— INDEPENDENTLY OWNED AND OPERATED SINCE 1953 —Voted best of Nac 2014-2022
The jewelry industry is mourning the passing of Sir Gabriel (Gabi) Tolkowsky, one of the most accomplished diamond cutters of all time. He was 84.
Most famous for cutting the Centenary Diamond from a 599-carat rough stone, Tolkowsky dedicated his life to releasing the beauty inherent in each precious stone he encountered.
The Tel Aviv-born Tolkowsky represented the sixth generation of master diamond cutters, which included his great uncle Marcel Tolkowsky, the inventor of the ideal-cut round brilliant diamond.
In July of 1986, the De Beers Group called Tolkowsky to its London headquarters to assess and appraise the 599-carat rough gem it had just recovered from South Africa’s Premier Mine.
Tolkowsky said the diamond instantly changed his life.
“When I took it in my hands, it married my hand,” he recounted in a 1999 documentary by EMS Productions. “It was part of myself… it gave me so many thoughts that I changed as a person.”
“I was always occupied with all sorts of diamonds, but this one,” he said, gesturing as if the stone was in his clenched fist, “it changed me, because in one shot I became part of it and it became part of me.”
At the time, Tolkowsky didn’t know that he would be called on a year later to take on the task of cutting the stone.
“When asked to cut it, I fell into my shoes,” he said.
The process of cutting the Centenary Diamond became a three-year labor of love.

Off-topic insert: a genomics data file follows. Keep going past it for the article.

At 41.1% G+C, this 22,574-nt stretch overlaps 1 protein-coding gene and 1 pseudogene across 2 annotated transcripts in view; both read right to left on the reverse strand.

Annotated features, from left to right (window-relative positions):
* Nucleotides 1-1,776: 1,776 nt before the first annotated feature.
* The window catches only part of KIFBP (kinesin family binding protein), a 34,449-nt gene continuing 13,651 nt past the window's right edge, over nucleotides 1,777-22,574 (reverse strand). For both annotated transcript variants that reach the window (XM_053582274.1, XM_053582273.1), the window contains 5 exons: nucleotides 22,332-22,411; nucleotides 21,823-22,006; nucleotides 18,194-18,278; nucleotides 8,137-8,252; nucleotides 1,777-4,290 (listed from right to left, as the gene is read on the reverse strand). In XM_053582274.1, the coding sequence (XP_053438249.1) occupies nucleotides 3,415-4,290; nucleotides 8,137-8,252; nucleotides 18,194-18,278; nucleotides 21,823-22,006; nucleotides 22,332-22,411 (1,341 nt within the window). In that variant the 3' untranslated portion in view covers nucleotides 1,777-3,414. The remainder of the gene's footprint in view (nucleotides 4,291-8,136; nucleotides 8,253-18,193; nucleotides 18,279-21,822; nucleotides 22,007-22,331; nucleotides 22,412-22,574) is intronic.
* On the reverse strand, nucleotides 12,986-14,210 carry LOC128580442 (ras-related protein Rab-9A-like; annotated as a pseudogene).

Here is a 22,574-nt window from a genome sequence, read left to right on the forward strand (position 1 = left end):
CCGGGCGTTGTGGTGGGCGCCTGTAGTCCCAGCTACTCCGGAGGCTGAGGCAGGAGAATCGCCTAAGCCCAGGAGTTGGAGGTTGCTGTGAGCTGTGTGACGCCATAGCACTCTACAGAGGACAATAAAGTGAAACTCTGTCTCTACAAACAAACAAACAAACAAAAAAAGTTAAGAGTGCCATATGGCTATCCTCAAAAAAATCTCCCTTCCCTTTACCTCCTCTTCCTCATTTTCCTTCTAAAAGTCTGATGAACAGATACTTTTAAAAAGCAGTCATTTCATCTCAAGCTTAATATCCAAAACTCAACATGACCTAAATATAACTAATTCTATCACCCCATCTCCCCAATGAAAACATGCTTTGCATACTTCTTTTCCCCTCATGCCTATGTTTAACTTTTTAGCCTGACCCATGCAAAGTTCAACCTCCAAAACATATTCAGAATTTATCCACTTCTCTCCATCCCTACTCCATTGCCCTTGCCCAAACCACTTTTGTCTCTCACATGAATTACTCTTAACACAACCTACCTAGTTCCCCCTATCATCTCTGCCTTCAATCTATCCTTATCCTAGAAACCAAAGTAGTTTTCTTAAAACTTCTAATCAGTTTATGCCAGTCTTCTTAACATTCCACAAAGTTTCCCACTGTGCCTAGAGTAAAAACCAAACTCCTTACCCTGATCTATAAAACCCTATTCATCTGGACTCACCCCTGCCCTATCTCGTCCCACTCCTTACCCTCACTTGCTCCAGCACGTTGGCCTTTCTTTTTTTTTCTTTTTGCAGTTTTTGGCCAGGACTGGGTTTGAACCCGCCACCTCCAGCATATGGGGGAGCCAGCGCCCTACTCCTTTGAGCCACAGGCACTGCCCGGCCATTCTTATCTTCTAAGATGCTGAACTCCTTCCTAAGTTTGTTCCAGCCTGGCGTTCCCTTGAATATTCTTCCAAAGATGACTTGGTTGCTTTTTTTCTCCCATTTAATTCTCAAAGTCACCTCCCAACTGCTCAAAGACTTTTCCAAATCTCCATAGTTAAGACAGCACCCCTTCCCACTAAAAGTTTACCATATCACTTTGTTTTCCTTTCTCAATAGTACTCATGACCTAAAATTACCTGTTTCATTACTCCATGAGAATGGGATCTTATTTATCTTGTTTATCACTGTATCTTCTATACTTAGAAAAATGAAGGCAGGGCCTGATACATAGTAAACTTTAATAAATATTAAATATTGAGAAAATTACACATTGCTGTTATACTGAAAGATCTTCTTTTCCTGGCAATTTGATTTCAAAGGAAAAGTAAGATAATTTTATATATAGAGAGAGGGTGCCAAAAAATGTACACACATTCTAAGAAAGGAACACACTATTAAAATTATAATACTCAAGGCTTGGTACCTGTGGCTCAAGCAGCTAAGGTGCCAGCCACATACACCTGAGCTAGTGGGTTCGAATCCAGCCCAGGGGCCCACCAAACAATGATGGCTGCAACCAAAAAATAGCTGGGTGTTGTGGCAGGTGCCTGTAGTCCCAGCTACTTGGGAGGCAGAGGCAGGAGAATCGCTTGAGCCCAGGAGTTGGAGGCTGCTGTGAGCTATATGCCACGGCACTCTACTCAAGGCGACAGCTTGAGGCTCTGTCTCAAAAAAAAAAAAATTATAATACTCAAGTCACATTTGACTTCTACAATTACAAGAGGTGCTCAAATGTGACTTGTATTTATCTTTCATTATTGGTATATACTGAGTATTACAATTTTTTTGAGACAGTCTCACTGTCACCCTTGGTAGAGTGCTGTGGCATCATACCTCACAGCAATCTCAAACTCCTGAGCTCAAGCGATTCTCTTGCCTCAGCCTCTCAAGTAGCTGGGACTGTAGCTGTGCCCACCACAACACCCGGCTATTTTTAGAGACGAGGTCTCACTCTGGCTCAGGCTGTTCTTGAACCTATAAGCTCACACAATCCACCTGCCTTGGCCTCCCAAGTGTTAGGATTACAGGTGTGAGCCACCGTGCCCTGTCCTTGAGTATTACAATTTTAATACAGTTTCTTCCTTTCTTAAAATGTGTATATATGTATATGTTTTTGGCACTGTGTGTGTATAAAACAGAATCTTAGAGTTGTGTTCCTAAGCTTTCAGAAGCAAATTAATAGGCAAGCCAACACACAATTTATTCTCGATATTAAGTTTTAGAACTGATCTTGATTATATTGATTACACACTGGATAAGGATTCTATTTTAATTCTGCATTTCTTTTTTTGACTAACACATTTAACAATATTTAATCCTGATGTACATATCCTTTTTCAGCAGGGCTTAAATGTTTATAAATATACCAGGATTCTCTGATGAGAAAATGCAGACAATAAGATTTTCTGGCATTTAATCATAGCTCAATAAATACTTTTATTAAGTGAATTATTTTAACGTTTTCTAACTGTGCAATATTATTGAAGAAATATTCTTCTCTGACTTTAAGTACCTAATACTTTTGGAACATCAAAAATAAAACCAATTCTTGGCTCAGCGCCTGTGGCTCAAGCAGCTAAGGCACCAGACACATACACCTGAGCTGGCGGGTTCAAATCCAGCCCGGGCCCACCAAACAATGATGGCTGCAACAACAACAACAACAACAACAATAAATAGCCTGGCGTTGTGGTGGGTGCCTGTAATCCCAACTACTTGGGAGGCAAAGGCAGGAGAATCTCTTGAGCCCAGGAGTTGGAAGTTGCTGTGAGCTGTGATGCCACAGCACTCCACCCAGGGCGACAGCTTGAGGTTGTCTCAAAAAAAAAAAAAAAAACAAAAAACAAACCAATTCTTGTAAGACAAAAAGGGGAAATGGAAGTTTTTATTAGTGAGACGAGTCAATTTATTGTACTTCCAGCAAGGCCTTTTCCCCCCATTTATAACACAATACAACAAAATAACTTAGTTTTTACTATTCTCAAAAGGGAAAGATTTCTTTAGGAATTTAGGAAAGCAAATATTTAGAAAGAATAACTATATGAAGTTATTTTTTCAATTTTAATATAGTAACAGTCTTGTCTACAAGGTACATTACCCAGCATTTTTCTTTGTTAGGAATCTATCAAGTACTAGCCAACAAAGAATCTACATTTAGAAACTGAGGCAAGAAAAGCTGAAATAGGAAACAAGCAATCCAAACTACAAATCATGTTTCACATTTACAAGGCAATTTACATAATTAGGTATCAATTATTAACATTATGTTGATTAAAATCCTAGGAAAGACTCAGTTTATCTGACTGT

The first phase — to remove by hand 20 carats of surface flaws — took an excruciating 154 days. After that was accomplished, Tolkowsky submitted 13 sketches of possible cuts to the De Beers board. Eventually, they agreed on a modified heart shape.
According to an account by leibish.com, the cutting and polishing of the Centenary Diamond took place in a specially designed underground room at the De Beers Diamond Research Laboratory in Johannesburg, South Africa. De Beers ensured that the room was insulated from mechanical vibration and temperature variation, to minimize any influences that might interfere with the cutting of the stone.
When Tolkowsky’s work was done, the stone weighed 273.85 carats, with a D color. It was rated both internally and externally flawless, with a total of 247 facets. According to leibish.com, the Centenary Diamond is the largest modern fancy cut diamond in the world, and the only one to combine old cutting methods with sophisticated, modern cutting technology.
Unveiled in 1991, it was later displayed at the Tower of London, according to debeers.com.
Among Tolkowsky’s other high-profile accomplishments was the cutting of the Golden Jubilee Diamond, a 545-carat brilliant cushion-cut diamond, which the master cutter expertly crafted from a 755-carat rough gem. The polished gem presents 148 facets and displays a yellow-brown hue.
In 2002, Tolkowsky was knighted by the Belgian government for his contribution to the diamond industry.
Credit: Screen grab of Gabriel Tolkowsky via Youtube.com/EMS FILMS Ton Okkerse. Centenary Diamond courtesy of The De Beers Group.